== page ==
A few days ago, Aeon, a Japanese supermarket chain, announced (http://tinyurl.com/zt9yask) that its Myanmar joint venture is to acquire 14 supermarkets from the local joint venture partner and start “supermarket business” on 1 August. Does this mean that the government has changed its policy and now allows foreigners to trade? Japanese press reports that Aeon acquired government approval because of past merits (http://tinyurl.com/zgmbvyg).
In reality, however, nothing has changed. A company search on DICA’s homepage reveals that the joint venture company, Aeon Orange Co., Ltd., is set up as a simple services company (http://tinyurl.com/hwsrmxl). Being foreign-invested, it is impossible for it to import goods. It appears that the importing is done by the local joint venture partner; the goods then seem to be sold by the joint venture company.
As the joint venture company would have signed, when applying for company registration, an undertaking not to engage in trade, this is a “gray zone” set-up, and theoretically competitors could try to lobby DICA to deregister the joint venture company. Against this background, it is a bit surprising that Aeon should have chosen to announce its entry into the Myanmar supermarket business with so much fanfare.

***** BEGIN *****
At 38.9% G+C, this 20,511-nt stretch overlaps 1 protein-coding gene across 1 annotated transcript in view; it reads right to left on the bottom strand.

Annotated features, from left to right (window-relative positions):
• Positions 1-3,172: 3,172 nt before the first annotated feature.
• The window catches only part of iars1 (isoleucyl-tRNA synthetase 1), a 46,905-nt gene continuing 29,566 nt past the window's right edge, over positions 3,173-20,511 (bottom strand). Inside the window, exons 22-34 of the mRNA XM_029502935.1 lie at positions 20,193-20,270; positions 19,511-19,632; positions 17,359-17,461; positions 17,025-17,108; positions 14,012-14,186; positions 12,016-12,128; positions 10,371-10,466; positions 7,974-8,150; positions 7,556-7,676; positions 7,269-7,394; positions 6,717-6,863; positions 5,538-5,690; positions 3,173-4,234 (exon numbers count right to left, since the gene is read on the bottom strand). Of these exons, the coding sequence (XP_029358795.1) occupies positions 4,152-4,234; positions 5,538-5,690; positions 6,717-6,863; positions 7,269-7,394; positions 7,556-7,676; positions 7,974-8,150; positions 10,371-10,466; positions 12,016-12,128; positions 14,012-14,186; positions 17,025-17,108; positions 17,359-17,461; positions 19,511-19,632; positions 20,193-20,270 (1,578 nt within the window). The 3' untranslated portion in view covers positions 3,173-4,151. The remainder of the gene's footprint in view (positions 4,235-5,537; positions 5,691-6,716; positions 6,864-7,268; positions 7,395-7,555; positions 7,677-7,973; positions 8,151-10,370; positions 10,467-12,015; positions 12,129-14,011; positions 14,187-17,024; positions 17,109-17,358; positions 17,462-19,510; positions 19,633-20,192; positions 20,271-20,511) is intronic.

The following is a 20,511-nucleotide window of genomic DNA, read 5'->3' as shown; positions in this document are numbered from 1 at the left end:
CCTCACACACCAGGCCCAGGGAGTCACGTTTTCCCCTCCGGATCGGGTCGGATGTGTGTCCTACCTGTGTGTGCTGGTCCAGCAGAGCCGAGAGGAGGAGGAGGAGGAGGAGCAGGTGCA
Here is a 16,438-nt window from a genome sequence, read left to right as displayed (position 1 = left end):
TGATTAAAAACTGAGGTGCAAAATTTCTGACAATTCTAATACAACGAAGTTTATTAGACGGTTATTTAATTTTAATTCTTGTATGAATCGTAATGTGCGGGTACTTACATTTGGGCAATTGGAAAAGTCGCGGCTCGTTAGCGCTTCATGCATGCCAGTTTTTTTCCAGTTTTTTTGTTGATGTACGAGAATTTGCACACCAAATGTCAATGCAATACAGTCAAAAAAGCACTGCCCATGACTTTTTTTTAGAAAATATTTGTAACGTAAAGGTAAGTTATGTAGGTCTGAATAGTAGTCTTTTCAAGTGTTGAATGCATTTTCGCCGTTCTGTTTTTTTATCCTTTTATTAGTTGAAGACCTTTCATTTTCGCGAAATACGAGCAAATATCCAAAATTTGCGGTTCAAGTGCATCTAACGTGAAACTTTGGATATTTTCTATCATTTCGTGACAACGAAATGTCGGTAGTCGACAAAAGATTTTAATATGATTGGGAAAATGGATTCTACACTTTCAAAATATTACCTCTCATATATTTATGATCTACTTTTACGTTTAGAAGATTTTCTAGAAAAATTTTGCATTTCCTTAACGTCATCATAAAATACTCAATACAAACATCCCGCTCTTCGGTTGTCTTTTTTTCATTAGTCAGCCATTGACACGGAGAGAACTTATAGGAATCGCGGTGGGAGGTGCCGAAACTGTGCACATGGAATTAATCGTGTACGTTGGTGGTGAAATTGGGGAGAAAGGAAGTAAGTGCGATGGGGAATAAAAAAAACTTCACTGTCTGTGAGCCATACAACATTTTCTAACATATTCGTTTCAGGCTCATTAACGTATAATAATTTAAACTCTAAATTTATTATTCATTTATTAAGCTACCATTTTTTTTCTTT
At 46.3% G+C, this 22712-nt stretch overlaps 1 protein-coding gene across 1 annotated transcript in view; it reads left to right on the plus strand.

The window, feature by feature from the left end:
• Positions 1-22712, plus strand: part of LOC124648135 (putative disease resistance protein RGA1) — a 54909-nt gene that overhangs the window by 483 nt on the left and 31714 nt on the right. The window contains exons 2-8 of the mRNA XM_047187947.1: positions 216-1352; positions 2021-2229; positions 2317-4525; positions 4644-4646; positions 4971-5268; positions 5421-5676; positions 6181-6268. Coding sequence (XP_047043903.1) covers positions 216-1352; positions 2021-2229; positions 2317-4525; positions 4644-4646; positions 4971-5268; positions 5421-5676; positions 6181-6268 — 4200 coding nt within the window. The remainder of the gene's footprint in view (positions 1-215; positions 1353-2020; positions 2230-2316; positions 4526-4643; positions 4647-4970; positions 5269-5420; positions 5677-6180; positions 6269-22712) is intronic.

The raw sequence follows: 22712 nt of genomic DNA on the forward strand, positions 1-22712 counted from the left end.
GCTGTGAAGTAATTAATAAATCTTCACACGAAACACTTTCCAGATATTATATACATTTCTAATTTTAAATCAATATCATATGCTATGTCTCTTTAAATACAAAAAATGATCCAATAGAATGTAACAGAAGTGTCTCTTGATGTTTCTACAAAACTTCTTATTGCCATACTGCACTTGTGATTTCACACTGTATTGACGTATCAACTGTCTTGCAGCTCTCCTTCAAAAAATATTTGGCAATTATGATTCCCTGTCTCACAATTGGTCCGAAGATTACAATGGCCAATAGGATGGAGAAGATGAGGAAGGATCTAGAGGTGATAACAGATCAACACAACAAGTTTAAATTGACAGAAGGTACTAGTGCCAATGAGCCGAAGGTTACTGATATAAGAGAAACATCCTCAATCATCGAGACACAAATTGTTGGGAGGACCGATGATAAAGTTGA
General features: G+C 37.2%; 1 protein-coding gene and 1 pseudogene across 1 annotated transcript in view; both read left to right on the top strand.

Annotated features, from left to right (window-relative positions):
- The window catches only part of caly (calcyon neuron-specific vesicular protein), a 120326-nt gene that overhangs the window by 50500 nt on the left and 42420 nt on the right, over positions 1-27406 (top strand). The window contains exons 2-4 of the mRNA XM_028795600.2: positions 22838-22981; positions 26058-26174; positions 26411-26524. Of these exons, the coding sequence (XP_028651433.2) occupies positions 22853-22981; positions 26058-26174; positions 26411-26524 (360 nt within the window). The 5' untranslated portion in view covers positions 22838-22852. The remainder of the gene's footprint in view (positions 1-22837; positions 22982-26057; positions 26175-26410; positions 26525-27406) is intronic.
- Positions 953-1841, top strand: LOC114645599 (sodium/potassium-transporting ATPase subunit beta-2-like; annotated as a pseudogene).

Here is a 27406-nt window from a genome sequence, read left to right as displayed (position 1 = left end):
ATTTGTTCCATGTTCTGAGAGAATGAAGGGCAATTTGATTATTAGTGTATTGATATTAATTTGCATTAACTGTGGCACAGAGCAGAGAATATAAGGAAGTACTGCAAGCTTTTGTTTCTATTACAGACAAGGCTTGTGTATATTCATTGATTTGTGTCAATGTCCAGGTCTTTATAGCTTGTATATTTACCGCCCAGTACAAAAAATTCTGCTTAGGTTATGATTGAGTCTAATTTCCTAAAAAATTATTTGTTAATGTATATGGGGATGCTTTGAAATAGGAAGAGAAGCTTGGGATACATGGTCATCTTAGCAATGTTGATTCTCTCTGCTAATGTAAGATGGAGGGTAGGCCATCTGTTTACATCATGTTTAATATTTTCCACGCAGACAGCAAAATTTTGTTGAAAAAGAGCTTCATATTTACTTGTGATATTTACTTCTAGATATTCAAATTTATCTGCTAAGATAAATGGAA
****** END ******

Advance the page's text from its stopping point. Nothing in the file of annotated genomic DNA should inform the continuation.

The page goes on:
We have taken this story as an opportunity to summarize how foreigners can engage in wholesale and retail activities in Myanmar.
(The following text first appeared as two articles in the Myanmar Times on 14 and 21 July 2014. We have updated it and included information from a previous newsletter on trading in the Thilawa SEZ).
1. How foreigners are barred from trading
With few exceptions, foreigners are barred from engaging in trading activities: They are not allowed to buy or import goods in order to resell or export them.
The definition of “foreigner” includes companies incorporated in Myanmar where as little as one share is held by a foreigner. It is not possible for a foreigner to set up a company whose business scope includes trading activities, and it is likewise not possible to register as an importer or exporter with the Ministry of Commerce with the objective of engaging in trade.
It does not matter whether it is wholesale or retail - the sector is, as a general rule, off limits to foreigners. It is also not possible for, say, a foreign producer of machines to set up a distribution company in Myanmar in order to import and sell machines of its own brand.
There is no explicit legal basis for this prohibition. Rather, it is administrative practice that appears to have set in rather suddenly in 2002. Until then, it seems to have been possible for foreigners to establish trading companies in Myanmar and import goods for trading purposes.
However, these business permits have long expired.